Does continuing bonds therapy really work?
Dear Dr. Neimeyer,
A good deal of my practice with grieving clients is influenced by your work and that of your colleagues like Dennis Klass on the idea of continuing bonds–the concept that bereaved people really are striving to maintain their attachment to deceased loved ones who have died rather than “let go,” “withdraw energy from the relationship,” and “move on.” The AfterTalk web site, which promotes writing creative and heartfelt letters to the deceased, follows a similar direction.
But my question is this: Does this always work? Mostly I find that people are comforted and even inspired by reconnecting with their loved ones in a way that feels more substantial. But sometimes I work with people who resist the idea of writing to a dead loved one, like a man I am seeing in therapy now who said that doing so “wouldn’t accomplish anything,” and that he “just needed to get on with his life.” Mainly, he said, he was seeing me because of his sleep problems, poor concentration, and uncertainty about if it was “too soon” to start dating again 7 months after the death of his wife of more than 20 years. I guess what I’m saying is that I’m not sure if he is denying his grief or neglecting his bond to his wife, or whether helping him move in the direction he seems to want to go (toward simply rebuilding a life without her) is really what he needs. Can you shed any light on this?
Perhaps the only absolute rule about human behavior is that there are no absolute rules about human behavior. Although I too find that the great majority of bereaved folks I work with (and especially widowed persons and bereaved parents) are greatly relieved by reconstructing in a sustainable way their continuing bond to their loved one, this isn’t universally the case. For one thing, cultures vary greatly in the strength and type of bonds they support, and individuals within cultures vary more greatly still. This means that although many people will welcome opportunities to write about their feelings and appreciation for their loved one in an AfterTalk style letter, or to address similar themes in a guided imaginal conversation in grief therapy, others will not, and in my experience, such preferences should be respected. In this regard I operate on the basis of a simple principle: If you don’t know what people need, ask them; they just might tell you!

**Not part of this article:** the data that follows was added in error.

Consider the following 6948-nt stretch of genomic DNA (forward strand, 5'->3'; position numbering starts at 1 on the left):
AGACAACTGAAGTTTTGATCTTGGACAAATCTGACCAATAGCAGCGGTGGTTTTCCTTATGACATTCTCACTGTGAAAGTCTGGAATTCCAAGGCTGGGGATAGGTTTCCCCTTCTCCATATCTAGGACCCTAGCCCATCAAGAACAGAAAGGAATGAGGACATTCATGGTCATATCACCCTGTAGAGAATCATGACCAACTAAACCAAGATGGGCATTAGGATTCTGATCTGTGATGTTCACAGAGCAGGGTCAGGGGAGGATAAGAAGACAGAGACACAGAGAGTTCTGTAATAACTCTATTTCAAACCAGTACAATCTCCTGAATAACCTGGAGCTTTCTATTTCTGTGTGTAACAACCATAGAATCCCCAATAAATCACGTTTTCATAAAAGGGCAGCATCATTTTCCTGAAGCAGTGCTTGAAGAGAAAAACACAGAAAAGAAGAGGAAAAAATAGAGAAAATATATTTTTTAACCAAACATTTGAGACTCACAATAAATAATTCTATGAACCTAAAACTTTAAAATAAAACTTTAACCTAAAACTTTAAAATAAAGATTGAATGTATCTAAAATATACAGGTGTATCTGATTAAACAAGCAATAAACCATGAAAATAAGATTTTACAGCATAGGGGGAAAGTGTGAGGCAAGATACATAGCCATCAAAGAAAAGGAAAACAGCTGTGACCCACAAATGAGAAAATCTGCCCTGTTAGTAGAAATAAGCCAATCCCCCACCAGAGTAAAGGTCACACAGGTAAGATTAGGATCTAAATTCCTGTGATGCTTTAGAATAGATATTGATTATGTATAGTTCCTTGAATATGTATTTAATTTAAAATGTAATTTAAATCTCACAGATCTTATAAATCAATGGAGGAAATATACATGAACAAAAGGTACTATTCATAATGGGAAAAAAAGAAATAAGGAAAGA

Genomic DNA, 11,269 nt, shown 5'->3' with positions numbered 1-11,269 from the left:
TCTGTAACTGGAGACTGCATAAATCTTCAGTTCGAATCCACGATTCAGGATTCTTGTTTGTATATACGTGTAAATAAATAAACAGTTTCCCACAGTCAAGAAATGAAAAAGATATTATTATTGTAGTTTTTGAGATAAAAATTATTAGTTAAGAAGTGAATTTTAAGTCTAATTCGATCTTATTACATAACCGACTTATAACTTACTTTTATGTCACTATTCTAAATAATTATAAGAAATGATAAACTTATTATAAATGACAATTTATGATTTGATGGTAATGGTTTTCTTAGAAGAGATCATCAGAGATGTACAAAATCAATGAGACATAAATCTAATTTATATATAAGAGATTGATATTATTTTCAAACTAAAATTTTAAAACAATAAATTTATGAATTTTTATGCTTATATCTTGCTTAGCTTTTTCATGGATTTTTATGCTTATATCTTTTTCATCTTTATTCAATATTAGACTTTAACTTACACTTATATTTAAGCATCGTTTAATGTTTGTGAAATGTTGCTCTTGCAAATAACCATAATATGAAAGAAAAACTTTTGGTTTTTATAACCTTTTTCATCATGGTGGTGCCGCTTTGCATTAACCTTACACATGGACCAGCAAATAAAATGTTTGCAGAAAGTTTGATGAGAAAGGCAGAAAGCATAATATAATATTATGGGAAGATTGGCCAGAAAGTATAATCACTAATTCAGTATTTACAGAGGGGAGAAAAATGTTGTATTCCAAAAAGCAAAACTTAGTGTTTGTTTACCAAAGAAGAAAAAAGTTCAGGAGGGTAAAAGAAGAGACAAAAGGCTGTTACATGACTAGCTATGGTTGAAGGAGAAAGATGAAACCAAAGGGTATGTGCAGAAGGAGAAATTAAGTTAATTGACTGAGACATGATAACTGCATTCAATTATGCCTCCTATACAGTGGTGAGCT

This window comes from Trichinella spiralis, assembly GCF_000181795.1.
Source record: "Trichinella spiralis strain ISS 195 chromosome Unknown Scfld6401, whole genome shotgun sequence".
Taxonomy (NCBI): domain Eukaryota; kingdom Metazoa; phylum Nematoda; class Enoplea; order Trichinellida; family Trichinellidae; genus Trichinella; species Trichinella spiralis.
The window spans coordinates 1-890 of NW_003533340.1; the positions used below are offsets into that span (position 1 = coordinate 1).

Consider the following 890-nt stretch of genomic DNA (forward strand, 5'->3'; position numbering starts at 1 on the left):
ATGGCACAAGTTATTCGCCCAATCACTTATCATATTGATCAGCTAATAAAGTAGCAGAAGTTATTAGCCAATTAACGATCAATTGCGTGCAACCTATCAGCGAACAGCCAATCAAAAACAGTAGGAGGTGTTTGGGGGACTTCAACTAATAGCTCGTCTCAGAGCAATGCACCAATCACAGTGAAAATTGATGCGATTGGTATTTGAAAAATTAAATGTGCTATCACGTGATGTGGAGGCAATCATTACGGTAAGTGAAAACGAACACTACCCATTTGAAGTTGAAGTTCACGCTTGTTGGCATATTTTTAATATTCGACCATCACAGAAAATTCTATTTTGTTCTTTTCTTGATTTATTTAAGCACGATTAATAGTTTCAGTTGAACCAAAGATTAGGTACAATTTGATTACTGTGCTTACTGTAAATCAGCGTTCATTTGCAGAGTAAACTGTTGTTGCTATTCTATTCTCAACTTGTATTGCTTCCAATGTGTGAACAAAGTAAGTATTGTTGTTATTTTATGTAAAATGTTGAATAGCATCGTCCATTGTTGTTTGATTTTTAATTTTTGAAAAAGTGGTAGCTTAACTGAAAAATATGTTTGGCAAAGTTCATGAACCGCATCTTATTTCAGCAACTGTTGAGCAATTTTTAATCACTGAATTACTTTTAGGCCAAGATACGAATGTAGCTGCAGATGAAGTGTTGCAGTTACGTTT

Practically speaking, then, I try to listen to the specific struggle my bereaved client describes. Is she inconsolable and preoccupied with the absence of the deceased, feeling desperately alone and hopeless without him or her? Or is she mainly concerned with her inability to function, changed role in the family or the social world, and uncertainty about next steps to take in living? Clearly the former will suggest the relevance of continuing bonds work, whereas the latter could suggest the greater priority of restoring self-regulation, overcoming avoidance of triggering situations, and problem solving about present and future challenges. When the situation remains ambiguous, I might simply ask the client, “Given how you are feeling, do you sense that it would help you in any way if you could feel more connected to _____ as you move forward with your life?” Typically the client’s response of “Oh, yes,” versus “I think that would just make it worse” offers a pretty clear idea of what he or she is needing and is ready for–at least at that moment.
But why do people differ so fundamentally in their openness to cultivating a continuing bond? Possibly for the same reason they differ in how they manage living relationships that become difficult in some way–by holding on more tightly, trying to communicate and work out the problem, or to practice self-reliance, and “move on.” No one of these attachment styles is inherently right or wrong–at least if it isn’t taken to extremes. Mostly, people have learned ways of coping that work for them, and both more connected and more independent styles have their advantages and disadvantages. Discussing with clients how they have handled previous losses–both through death and through breakup or geographic separation–can allow us to ask the genuine question, “How is that working for you?” We can then be open to the possibility that the client’s characteristic style of coping either has been a resource that can be drawn on in dealing with the current loss, or perhaps introduces a further complication that can become a useful focus of therapy.